Google launched a feature called "Smart Lock" in Android 5.0 that allows the smartphone to be paired with nearby devices (such as laptops, smartwatches, and so on) through NFC or Bluetooth, and then stay unlocked for as long as the connection is maintained.
This way, when your smartphone or laptop is on you and you have a smartwatch, you can use your device instantly without having to enter its PIN or pattern anymore. This feature can't be used for all situations (you might want to keep the phone locked at the airport, for example), so Google is now offering yet another smartphone locking feature called "Trusted Voice."
As you can already imagine from the name, this feature is about allowing smartphone owners to unlock their devices with a voice command. Presumably, the feature is a little more advanced than simply listening to the words being said; it will actually analyze voice patterns.
Either way, ironically, it seems that even Google doesn't trust Trusted Voice to be very secure. It warned users that someone else could be unlocking their devices if they have a recording of the user's voice, or even a similar voice. This is why voice is likely the least secure method of biometric authentication among fingerprint, face, iris and heartbeat recognition. It's just too easy these days for someone else to record your voice.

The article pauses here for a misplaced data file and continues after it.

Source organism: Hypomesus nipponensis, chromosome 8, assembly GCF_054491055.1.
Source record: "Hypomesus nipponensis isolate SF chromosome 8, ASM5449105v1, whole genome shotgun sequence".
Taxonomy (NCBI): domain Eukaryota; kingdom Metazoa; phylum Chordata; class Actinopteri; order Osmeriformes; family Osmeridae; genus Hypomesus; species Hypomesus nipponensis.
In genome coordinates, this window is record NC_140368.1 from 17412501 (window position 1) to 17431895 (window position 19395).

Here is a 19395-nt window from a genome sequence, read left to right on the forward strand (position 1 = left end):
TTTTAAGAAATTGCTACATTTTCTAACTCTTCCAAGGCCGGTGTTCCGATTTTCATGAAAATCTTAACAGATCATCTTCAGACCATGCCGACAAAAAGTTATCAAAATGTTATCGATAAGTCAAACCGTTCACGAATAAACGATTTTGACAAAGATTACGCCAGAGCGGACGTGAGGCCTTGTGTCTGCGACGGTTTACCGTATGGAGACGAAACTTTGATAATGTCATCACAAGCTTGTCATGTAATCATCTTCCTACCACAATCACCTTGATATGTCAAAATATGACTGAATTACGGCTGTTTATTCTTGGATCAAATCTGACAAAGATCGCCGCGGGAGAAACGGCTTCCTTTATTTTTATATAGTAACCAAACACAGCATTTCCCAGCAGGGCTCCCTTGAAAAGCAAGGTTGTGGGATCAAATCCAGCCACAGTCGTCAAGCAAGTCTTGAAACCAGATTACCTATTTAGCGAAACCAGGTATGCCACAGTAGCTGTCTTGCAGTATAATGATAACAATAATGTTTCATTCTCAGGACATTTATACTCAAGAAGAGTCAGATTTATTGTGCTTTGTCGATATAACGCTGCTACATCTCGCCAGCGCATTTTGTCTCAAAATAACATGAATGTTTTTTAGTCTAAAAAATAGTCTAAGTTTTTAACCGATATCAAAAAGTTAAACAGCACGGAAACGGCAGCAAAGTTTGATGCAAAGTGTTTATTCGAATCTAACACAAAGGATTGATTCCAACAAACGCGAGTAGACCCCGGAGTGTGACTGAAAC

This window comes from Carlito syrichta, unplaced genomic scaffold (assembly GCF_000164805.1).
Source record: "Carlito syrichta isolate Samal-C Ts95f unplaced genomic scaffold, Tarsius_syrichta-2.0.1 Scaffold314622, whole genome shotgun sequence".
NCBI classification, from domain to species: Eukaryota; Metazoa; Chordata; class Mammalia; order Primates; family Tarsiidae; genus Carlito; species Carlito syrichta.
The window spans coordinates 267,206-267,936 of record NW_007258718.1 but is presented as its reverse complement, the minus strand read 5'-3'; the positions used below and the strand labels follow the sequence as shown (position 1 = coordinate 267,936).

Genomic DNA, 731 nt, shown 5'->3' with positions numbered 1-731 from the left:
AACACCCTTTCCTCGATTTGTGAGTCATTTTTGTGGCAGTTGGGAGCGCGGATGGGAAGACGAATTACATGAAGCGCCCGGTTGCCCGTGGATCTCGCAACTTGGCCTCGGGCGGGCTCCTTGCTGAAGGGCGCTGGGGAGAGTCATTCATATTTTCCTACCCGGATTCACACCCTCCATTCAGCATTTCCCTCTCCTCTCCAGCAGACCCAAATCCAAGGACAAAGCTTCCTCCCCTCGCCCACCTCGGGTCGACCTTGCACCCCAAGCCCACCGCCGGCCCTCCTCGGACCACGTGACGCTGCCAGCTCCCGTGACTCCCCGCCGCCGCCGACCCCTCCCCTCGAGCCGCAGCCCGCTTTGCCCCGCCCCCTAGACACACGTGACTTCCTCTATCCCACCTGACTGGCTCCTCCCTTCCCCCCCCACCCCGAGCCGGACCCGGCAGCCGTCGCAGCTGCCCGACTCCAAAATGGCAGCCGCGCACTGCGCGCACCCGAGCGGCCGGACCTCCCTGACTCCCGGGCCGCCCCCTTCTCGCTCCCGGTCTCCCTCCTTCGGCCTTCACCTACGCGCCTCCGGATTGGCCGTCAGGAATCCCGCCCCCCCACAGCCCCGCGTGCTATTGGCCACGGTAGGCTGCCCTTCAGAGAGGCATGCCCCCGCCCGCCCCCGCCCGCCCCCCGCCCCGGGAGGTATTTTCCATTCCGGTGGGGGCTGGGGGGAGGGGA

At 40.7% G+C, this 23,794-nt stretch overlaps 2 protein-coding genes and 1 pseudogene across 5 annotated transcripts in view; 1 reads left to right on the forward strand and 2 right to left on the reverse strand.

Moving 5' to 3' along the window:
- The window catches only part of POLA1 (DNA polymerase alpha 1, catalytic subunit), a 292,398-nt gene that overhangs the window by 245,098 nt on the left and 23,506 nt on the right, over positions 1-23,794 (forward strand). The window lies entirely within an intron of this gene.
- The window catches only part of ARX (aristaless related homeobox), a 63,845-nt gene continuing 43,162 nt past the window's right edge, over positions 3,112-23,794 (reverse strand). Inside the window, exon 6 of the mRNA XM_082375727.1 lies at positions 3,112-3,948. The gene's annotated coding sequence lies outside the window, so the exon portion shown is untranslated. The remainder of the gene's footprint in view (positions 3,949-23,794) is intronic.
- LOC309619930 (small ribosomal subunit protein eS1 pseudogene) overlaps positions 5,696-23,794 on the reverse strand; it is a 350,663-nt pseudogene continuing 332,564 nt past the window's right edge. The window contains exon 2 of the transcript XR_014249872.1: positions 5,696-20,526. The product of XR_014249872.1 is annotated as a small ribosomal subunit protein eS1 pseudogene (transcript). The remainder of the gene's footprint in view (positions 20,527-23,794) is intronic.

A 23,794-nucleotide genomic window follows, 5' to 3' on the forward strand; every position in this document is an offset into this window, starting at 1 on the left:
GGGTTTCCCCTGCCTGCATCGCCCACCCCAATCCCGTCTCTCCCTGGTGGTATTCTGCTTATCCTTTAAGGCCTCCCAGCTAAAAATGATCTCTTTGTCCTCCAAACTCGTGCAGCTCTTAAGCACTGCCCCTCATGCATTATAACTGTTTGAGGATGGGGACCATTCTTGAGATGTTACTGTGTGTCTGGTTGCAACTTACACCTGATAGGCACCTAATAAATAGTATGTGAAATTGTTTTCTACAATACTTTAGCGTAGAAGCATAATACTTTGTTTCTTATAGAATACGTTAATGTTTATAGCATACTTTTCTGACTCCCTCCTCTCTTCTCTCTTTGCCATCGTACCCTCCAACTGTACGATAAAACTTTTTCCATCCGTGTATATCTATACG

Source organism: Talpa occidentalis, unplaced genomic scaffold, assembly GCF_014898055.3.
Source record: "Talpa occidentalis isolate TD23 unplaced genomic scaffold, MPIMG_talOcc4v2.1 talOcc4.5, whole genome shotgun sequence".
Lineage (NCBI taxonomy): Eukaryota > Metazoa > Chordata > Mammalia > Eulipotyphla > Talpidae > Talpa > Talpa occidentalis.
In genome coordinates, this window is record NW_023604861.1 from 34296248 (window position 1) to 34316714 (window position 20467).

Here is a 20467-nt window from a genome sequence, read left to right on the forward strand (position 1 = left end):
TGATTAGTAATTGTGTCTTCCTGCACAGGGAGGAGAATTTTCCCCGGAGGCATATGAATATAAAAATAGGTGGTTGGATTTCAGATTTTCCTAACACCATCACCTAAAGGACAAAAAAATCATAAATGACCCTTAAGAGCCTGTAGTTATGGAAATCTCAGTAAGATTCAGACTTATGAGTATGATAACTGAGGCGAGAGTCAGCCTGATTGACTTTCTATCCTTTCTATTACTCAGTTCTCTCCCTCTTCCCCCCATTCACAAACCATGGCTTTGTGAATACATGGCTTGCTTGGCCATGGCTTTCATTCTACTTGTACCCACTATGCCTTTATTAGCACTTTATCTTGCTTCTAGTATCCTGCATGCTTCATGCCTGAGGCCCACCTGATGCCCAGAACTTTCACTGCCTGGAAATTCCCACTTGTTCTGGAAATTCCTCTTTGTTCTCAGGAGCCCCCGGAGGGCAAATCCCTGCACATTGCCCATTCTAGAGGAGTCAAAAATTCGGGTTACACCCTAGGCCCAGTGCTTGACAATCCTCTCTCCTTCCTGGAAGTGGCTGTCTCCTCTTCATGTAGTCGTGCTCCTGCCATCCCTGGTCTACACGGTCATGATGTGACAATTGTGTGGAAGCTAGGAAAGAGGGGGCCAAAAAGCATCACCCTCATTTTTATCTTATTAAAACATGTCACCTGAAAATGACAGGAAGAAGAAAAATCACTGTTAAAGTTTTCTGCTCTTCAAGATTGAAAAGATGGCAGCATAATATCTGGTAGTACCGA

If Google has made it advanced enough so at least the people around you can't unlock your phone just by hearing you say the command, then it could be more secure than simply "sliding to unlock," but almost as convenient.
Face Unlock, another authentication feature in Android that was added a few versions back and has improved significantly since then, could be a good alternative to Trusted Voice. It is perhaps slightly more secure, and even more convenient, because you only have to look at your phone for a second or two to make it work.
However, in some cases Trusted Voice could be even more secure than face or fingerprint recognition. For instance, someone could physically force you to unlock your device with your face, iris or fingerprint, but they can't do that as easily if you need a PIN, passphrase, pattern or even a voice command.
The rollout of Trusted Voice has just begun as an update to the Play Services framework, so it might not arrive to all users at the same time.